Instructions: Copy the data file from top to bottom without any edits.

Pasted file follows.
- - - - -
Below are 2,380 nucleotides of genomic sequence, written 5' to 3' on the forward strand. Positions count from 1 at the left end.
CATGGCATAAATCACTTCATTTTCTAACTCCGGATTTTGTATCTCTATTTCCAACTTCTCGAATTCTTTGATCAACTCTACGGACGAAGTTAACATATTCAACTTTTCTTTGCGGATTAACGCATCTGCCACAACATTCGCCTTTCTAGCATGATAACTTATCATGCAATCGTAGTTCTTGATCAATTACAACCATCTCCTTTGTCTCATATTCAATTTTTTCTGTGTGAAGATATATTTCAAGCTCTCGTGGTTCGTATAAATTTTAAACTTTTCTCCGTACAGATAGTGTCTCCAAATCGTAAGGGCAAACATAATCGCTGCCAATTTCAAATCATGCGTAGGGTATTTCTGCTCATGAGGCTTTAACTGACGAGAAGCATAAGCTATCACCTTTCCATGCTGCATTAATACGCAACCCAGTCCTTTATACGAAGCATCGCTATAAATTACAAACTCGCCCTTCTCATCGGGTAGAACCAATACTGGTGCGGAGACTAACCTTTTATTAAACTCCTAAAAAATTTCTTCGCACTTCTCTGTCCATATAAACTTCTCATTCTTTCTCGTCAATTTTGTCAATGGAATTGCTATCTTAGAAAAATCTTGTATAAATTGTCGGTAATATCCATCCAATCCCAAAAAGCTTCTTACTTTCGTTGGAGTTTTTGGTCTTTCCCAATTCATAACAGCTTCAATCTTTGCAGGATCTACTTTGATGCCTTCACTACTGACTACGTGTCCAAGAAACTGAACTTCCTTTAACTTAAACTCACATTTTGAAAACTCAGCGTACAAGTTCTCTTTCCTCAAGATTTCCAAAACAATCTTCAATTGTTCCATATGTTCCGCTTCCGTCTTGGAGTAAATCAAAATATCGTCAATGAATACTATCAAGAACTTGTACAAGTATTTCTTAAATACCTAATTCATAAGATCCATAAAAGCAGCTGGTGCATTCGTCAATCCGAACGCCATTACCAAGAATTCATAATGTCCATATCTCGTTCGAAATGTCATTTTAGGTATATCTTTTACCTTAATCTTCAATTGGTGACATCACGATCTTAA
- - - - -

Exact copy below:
Below are 2,380 nucleotides of genomic sequence, written 5' to 3' on the forward strand. Positions count from 1 at the left end.
CATGGCATAAATCACTTCATTTTCTAACTCCGGATTTTGTATCTCTATTTCCAACTTCTCGAATTCTTTGATCAACTCTACGGACGAAGTTAACATATTCAACTTTTCTTTGCGGATTAACGCATCTGCCACAACATTCGCCTTTCTAGCATGATAACTTATCATGCAATCGTAGTTCTTGATCAATTACAACCATCTCCTTTGTCTCATATTCAATTTTTTCTGTGTGAAGATATATTTCAAGCTCTCGTGGTTCGTATAAATTTTAAACTTTTCTCCGTACAGATAGTGTCTCCAAATCGTAAGGGCAAACATAATCGCTGCCAATTTCAAATCATGCGTAGGGTATTTCTGCTCATGAGGCTTTAACTGACGAGAAGCATAAGCTATCACCTTTCCATGCTGCATTAATACGCAACCCAGTCCTTTATACGAAGCATCGCTATAAATTACAAACTCGCCCTTCTCATCGGGTAGAACCAATACTGGTGCGGAGACTAACCTTTTATTAAACTCCTAAAAAATTTCTTCGCACTTCTCTGTCCATATAAACTTCTCATTCTTTCTCGTCAATTTTGTCAATGGAATTGCTATCTTAGAAAAATCTTGTATAAATTGTCGGTAATATCCATCCAATCCCAAAAAGCTTCTTACTTTCGTTGGAGTTTTTGGTCTTTCCCAATTCATAACAGCTTCAATCTTTGCAGGATCTACTTTGATGCCTTCACTACTGACTACGTGTCCAAGAAACTGAACTTCCTTTAACTTAAACTCACATTTTGAAAACTCAGCGTACAAGTTCTCTTTCCTCAAGATTTCCAAAACAATCTTCAATTGTTCCATATGTTCCGCTTCCGTCTTGGAGTAAATCAAAATATCGTCAATGAATACTATCAAGAACTTGTACAAGTATTTCTTAAATACCTAATTCATAAGATCCATAAAAGCAGCTGGTGCATTCGTCAATCCGAACGCCATTACCAAGAATTCATAATGTCCATATCTCGTTCGAAATGTCATTTTAGGTATATCTTTTACCTTAATCTTCAATTGGTGACATCACGATCTTAA